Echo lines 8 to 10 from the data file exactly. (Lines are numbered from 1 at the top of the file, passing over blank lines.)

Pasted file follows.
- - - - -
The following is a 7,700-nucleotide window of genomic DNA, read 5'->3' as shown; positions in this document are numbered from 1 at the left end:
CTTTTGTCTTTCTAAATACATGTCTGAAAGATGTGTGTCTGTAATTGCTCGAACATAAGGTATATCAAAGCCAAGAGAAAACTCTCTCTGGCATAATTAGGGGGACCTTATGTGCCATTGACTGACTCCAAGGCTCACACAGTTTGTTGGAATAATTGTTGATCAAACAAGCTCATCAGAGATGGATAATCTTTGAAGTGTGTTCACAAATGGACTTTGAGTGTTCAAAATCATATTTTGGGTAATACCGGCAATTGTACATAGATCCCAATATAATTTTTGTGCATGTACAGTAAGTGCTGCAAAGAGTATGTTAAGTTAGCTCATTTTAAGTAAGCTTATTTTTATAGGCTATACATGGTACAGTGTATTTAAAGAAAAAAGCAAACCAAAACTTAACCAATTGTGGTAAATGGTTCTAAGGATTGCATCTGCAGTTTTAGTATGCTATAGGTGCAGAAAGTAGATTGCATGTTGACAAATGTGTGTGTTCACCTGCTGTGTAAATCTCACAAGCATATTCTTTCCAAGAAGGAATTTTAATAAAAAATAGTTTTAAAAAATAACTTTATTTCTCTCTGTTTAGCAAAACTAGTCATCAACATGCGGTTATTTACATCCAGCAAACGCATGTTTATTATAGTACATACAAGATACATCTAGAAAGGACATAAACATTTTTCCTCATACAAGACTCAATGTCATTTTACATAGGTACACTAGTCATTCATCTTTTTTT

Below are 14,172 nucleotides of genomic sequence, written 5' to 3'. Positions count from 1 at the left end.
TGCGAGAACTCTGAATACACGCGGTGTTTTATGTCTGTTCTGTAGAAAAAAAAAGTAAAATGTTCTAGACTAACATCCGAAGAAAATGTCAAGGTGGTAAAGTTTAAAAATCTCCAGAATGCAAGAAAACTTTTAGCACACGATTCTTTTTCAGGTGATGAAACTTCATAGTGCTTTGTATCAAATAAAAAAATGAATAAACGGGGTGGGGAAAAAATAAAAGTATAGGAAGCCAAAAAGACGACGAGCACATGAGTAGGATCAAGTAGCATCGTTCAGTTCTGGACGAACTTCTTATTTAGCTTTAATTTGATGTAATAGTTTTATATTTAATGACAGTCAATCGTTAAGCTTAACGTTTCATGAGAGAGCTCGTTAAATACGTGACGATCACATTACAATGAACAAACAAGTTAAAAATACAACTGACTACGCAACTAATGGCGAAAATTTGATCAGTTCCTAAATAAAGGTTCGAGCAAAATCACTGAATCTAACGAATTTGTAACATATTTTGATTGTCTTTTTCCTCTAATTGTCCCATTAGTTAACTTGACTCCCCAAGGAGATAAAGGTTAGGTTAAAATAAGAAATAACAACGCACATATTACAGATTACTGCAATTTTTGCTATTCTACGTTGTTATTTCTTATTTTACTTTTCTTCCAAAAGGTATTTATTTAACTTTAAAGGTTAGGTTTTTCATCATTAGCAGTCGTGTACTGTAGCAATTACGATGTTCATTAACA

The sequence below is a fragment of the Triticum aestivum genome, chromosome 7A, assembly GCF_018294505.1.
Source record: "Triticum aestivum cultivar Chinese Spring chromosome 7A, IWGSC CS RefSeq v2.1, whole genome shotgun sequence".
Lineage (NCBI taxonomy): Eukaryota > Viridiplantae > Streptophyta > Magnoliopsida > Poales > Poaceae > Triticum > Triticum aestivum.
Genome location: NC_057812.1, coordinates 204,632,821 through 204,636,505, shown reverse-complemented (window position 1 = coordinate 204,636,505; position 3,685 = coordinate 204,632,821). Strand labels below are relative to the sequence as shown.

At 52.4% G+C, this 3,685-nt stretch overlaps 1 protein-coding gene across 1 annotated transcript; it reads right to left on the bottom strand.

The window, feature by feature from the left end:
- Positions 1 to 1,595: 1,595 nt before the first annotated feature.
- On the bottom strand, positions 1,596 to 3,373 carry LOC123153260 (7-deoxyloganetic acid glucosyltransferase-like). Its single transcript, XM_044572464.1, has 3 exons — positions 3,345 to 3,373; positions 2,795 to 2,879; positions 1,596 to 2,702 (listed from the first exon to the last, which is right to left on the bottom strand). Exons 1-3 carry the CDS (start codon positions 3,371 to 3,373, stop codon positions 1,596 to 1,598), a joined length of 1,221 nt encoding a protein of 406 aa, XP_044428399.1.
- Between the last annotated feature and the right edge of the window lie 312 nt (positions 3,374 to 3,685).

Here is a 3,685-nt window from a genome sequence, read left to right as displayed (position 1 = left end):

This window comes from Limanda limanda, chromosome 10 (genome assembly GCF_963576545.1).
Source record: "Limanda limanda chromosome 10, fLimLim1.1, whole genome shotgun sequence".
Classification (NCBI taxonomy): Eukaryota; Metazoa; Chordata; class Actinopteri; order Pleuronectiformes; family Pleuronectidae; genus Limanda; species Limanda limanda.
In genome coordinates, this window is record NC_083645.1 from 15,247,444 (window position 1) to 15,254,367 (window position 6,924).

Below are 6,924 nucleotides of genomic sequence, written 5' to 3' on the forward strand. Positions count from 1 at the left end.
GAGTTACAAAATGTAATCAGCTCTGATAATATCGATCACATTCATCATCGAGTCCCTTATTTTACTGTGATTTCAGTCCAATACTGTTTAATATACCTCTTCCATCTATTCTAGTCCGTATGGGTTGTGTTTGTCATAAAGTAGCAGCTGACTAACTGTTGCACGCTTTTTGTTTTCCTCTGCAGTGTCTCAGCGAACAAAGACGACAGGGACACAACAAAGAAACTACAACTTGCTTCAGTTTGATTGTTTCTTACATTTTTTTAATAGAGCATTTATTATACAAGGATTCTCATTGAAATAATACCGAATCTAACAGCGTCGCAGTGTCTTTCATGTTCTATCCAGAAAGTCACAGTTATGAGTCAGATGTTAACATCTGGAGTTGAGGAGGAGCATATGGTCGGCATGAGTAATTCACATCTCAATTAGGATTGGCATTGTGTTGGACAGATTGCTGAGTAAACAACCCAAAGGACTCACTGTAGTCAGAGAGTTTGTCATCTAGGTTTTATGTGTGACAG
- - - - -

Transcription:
Genome location: NC_057812.1, coordinates 204,632,821 through 204,636,505, shown reverse-complemented (window position 1 = coordinate 204,636,505; position 3,685 = coordinate 204,632,821). Strand labels below are relative to the sequence as shown.

At 52.4% G+C, this 3,685-nt stretch overlaps 1 protein-coding gene across 1 annotated transcript; it reads right to left on the bottom strand.

The window, feature by feature from the left end: